The FDA is warning Americans to stay away from kratom, calling its use as an opioid replacement or to treat opioid withdrawals "extremely concerning" and citing 36 deaths connected to the substance, Reuters reports. According to the Verge, kratom is a plant grown in Southeast Asia and used there for centuries. It's taken recreationally for its euphoric effects, as a dietary supplement, to treat anxiety and depression, and more. It's also increasingly being used to treat opioid withdrawals, states the FDA, which warns of liver damage, seizures, addiction, and death. The FDA isn't saying over how long a period those 36 deaths occurred, but data shows 10 times more calls to poison control centers regarding kratom between 2010 and 2015.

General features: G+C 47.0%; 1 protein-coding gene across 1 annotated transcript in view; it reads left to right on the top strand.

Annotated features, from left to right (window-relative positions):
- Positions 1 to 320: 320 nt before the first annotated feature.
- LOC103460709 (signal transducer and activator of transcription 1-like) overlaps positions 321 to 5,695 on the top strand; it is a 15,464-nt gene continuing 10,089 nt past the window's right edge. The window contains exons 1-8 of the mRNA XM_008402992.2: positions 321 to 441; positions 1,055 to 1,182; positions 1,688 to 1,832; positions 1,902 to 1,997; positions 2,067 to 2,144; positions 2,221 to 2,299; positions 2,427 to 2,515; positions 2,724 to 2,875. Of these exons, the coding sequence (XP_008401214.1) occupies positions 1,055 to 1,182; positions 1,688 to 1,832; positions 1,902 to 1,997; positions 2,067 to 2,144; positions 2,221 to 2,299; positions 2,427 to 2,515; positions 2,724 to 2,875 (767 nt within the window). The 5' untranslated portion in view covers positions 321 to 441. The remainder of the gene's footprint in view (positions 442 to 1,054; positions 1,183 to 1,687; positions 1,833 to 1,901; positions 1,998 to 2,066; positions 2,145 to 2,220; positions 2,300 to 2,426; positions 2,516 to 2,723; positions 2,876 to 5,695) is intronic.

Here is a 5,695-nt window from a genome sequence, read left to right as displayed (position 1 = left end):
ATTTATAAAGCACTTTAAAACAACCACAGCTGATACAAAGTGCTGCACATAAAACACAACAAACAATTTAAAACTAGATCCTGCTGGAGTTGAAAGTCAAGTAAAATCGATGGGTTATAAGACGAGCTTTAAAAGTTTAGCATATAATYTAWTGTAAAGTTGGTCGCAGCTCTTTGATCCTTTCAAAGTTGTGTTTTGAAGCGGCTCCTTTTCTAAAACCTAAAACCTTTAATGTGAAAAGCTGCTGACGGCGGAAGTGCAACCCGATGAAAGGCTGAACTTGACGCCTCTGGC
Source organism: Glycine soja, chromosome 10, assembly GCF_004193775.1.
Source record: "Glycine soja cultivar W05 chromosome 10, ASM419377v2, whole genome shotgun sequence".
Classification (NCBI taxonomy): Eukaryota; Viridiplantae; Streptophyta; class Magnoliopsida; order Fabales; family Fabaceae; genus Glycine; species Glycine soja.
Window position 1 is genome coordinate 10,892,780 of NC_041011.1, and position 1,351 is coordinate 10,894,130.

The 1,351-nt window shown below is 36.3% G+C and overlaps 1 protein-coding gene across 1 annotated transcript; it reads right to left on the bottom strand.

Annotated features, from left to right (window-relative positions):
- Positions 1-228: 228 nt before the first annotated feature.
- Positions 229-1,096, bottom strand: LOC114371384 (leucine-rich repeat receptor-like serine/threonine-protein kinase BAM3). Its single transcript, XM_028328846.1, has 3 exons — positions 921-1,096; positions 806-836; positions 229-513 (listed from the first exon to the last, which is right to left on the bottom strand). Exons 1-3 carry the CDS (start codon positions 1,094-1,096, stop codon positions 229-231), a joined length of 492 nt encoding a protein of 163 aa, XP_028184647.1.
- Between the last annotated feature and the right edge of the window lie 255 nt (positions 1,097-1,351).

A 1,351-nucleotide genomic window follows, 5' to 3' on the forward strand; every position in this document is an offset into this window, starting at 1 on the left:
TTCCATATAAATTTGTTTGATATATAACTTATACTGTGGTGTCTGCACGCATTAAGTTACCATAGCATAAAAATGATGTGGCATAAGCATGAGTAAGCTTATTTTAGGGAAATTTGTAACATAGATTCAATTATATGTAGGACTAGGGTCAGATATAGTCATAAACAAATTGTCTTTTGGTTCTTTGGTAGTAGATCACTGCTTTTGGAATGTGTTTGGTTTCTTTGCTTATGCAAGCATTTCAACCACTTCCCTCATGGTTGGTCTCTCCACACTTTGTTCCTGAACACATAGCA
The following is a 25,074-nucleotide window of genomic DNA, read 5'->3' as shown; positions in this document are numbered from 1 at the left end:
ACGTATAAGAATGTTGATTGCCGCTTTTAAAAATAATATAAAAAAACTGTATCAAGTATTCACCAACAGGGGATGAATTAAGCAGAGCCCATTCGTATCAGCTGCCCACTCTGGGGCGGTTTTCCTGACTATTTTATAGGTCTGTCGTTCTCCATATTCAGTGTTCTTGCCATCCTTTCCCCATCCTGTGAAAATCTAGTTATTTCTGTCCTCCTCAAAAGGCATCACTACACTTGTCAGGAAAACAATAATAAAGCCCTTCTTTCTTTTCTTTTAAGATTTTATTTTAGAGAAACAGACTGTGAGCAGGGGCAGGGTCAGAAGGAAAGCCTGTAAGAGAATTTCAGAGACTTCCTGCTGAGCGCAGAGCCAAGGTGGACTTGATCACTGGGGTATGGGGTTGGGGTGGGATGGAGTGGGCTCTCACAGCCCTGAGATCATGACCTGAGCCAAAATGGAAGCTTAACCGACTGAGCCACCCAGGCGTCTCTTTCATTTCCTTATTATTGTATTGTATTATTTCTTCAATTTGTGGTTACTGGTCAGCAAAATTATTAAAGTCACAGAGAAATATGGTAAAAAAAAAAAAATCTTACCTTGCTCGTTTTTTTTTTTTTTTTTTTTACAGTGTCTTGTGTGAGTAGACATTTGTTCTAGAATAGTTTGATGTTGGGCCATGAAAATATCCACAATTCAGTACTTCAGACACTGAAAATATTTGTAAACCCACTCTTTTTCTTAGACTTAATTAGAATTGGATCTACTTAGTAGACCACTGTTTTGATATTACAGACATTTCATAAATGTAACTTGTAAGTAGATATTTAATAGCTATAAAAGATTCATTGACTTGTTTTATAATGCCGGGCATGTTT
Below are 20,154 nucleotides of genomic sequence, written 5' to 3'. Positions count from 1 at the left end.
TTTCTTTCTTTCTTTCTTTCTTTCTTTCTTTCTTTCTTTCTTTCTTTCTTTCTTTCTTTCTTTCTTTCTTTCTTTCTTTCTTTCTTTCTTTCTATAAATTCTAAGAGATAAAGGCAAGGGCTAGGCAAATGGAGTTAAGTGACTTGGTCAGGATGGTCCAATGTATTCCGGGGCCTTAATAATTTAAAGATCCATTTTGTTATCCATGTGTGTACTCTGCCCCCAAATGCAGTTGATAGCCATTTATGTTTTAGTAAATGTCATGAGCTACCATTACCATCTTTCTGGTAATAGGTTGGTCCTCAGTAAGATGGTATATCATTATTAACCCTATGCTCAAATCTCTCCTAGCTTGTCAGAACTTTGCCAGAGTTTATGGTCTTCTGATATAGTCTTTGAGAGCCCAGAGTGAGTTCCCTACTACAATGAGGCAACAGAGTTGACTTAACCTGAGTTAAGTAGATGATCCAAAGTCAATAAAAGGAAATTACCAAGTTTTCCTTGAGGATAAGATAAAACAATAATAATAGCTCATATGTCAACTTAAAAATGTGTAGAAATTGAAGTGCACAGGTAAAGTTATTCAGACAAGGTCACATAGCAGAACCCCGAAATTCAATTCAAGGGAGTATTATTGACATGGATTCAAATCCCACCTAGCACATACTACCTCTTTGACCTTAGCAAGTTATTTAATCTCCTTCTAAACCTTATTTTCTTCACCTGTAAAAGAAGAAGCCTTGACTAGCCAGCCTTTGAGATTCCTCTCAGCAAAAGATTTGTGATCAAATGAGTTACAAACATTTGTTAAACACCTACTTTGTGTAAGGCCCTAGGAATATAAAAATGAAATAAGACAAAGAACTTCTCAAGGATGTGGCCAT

Advocates say kratom can ease pain and make it easier to get through opioid withdrawals. Jessica Bardoulas of the American Osteopathic Association tells USA Today there's "anecdotal and scientific evidence indicating kratom could be an effective opioid alternative." But the DEA nearly made kratom a Schedule 1 drug, the same as heroin and marijuana, last year, and the FDA is currently trying to stop shipments of kratom from entering the US while it works on increasing regulatory oversight. "While we remain open to the potential medicinal uses of kratom, those uses must be backed by sound science and weighed appropriately against the potential for abuse," FDA Commissioner Scott Gottlieb says in a public health advisory. (Read more kratom stories.)